|When you join the Boy Scouts of America, Scouting is like an extension of your family: It follows your values, it sees to the overall care and well-being of your child, and it’s always there for you. It’s not an either/or choice you have to make for your child. It works with you to let you manage your time and other activities and will always be there when you return.
Maturity. Youth experience dramatic physical and emotional growth. Scouting offers them opportunities to channel much of that change into productive endeavors. Through service projects and Good Turns, Scouts can discover their place in the community. Many Scouting activities allow youth to associate with others from different backgrounds. The religious emblems program offers pathways for Scouts to more deeply understand their duty to God. The unit provides each Scout with an opportunity to explore, to try out new ideas, and to embark on adventures that sometimes have no design other than to have a good time with good people.
Flexibility. The Scouting programs are flexible and accommodate the need to balance the work and life requirements of a busy family. It’s easy to plan for meetings and activities, and if something unexpected comes up, just let your leader know—it’s expected in the lives we live today.
Adaptability. Your child can work on achievements at his or her own pace. For example, if your child is in a spring soccer league and has to miss several meetings and activities, he or she still can complete and sign off on Scout activities to work toward the next level.
Transferability. The skills and values your child learns through Scouting can be applied in any non-Scouting activity he or she participates in. As your child builds character, this can be an especially valuable defense to the peer pressure all youth experience when growing up.
What are the levels of Scouting?
Cub Scouts (Boys – Grades 1-5). is a year-round family- and home-centered program that develops ethical decision-making skills for boys in the second through fifth grade (or who are 8, 9, and 10 years old). Activities emphasize character development, citizenship training, and personal fitness.
Boy Scouts (Boys – Ages 11-18). A year-round program for boys 11 through 17 designed to achieve the aims of Scouting through a vigorous outdoor program and peer group leadership with the counsel of an adult Scoutmaster. (Boys also may become Boy Scouts if they are 10 years old and have earned the Cub Scouting Arrow of Light Award or have completed the fifth grade.)
Varsity Scouting- An active, exciting, year-round program for young men 14 through 17 built around five program fields of emphasis: advancement, high adventure, personal development, service, and special programs and events.
Exploring (Coed – Ages 14-20) . This is a worksite-based program for young men and women who are 14 (and have completed the eighth grade) through 20 years of age. Explorer posts organizations match youth career interests and develop activities that initiate growth, learning and development.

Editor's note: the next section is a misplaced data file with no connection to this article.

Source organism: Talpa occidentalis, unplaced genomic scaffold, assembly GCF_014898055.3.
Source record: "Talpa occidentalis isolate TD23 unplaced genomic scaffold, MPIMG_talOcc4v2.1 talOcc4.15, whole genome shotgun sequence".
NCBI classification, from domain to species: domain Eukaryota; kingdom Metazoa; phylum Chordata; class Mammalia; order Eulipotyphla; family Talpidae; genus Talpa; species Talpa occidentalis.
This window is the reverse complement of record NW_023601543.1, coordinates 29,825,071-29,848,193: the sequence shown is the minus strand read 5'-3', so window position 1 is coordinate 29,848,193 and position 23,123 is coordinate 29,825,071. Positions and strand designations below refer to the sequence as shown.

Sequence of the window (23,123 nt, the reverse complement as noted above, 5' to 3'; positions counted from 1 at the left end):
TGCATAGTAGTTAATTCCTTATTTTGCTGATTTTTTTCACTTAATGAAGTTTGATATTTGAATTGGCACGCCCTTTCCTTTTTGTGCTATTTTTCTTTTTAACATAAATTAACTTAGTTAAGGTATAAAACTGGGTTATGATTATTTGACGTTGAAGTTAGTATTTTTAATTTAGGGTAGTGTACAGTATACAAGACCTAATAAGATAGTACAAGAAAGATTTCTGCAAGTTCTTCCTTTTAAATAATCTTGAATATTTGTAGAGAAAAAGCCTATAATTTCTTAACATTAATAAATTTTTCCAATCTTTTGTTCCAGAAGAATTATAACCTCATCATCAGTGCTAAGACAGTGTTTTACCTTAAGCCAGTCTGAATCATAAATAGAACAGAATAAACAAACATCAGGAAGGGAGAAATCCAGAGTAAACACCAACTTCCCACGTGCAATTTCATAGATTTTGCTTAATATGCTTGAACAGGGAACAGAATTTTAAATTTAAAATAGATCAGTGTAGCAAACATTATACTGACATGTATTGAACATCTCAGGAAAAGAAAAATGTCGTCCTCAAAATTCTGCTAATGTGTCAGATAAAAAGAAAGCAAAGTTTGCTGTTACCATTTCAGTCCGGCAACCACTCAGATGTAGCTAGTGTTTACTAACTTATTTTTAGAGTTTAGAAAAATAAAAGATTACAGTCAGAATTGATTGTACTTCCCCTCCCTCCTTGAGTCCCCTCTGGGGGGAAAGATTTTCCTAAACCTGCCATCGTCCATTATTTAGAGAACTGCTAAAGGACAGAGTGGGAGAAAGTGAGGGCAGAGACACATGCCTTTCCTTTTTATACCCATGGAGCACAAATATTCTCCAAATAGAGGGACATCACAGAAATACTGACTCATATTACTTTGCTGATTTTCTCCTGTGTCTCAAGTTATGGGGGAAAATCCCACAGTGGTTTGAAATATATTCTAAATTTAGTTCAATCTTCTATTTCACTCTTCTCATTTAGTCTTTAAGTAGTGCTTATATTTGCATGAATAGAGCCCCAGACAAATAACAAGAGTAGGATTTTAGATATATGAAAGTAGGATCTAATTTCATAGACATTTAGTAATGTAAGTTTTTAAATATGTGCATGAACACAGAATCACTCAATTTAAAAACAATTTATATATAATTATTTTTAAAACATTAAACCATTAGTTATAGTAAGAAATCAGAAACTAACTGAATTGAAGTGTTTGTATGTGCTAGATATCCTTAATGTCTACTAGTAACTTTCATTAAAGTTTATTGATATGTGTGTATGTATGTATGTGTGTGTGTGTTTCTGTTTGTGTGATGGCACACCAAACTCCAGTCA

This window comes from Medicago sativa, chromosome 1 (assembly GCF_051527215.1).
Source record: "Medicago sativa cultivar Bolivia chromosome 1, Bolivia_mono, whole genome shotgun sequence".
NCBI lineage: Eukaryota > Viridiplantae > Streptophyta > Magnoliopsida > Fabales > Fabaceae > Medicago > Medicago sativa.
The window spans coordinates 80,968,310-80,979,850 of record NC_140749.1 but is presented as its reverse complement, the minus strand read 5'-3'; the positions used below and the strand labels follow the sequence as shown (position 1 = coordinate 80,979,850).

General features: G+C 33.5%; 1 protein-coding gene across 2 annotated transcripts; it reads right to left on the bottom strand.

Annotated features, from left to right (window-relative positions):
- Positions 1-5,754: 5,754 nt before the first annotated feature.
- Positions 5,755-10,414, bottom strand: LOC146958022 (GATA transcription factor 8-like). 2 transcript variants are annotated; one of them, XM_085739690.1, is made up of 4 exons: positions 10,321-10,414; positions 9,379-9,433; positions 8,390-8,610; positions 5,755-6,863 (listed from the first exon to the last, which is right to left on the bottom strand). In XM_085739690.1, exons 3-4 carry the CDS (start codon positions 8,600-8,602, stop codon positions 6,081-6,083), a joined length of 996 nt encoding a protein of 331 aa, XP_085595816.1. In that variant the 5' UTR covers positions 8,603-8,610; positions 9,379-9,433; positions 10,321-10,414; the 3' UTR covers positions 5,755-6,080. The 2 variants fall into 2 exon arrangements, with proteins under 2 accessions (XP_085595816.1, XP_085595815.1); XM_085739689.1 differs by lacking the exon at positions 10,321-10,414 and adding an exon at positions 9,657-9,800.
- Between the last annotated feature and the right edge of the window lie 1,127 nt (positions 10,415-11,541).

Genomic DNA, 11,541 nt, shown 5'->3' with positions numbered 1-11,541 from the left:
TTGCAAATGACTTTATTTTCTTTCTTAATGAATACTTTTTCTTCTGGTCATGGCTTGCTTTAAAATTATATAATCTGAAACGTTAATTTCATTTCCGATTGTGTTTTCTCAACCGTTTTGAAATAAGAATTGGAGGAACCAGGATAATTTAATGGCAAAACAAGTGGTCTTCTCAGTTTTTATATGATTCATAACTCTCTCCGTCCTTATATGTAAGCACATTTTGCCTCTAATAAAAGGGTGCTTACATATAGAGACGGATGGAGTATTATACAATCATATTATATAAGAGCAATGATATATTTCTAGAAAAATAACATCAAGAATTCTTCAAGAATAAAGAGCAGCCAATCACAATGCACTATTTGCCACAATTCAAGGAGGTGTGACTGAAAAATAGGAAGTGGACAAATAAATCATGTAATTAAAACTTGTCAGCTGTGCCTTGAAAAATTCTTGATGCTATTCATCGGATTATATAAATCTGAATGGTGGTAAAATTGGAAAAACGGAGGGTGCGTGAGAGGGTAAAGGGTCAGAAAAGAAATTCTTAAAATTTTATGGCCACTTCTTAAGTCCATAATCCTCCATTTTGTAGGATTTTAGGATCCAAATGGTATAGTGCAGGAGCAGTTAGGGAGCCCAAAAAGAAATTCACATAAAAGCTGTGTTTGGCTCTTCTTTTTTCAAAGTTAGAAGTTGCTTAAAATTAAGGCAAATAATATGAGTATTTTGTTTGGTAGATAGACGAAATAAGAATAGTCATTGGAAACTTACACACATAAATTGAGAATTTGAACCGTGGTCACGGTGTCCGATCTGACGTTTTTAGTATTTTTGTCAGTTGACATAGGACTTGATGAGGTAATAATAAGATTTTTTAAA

STEM Scouting (Coed – Ages 8-18). STEM Scouts is a national pilot program from the Boy Scouts of America (BSA), focused on fun ways for girls and boys, grades 3 – 12, to learn more about science, technology, engineering and mathematics (STEM). Using hands-on activities, STEM Scouts also encourages young minds’ natural curiosity and helps build interest in the STEM-related careers that are so crucial to our future economy.
Come See What Scouting Is All About!
2015 Fall Membership Campaign
It’s hard to believe that school is back in session. The start of the school year also brings the start of fall Cub Scout Recruitment. All packs should be having Pack Committee meetings in July to plan their fall recruitment activities. Some of the ideas each unit should be considering:
- Appoint a membership chair to coordinate the event and attend District membership Meetings
- Plan your units activities for the year
- Put together a unit brochure that contains unit contact information, meeting time and place and the units calendar of activities
- Put together displays of the packs activities and projects
- Start contacting the schools you want to recruit from. Ask to advertise a school night for scouting and schedule a date.
- Be sure to recruit new adult leaders
- Order recruitment supplies from the council office according to your district Please see the links below.
The main objective is to get all units out there and recruiting. Each unit is best suited to recruit for themselves. If you have any questions or need help please contact Tess English @ Tess.English@scouting.org or (520) 750-0385 ext. 17
If you would like to request materials please select your district and they will be ready in the council office within 72 hours:
Where to Begin
Call the Scout Office at (520) 750-0385 or find out information at BeAScout.org to find a unit near you!
Are bigger packs and troops better than smaller ones? Not necessarily. Some smaller units offer a world-class Scouting experience. But one thing’s for sure: larger packs and troops get that way because they generally offer a really appealing program, AND they know how to recruit. It’s time to think about what makes a really successful Cub Scout recruitment night. Here are ten proven strategies used by highly successful Cub Scout Packs.
Read More about the Ten Strategies
HOW TO RECRUIT A FRIEND
The most effective recruiter in Scouting is a Scout who is enthusiastic about his troop. Everyone can help make their troop bigger and better. If you have someone that you think would like to join scouts check this out and also this cool video.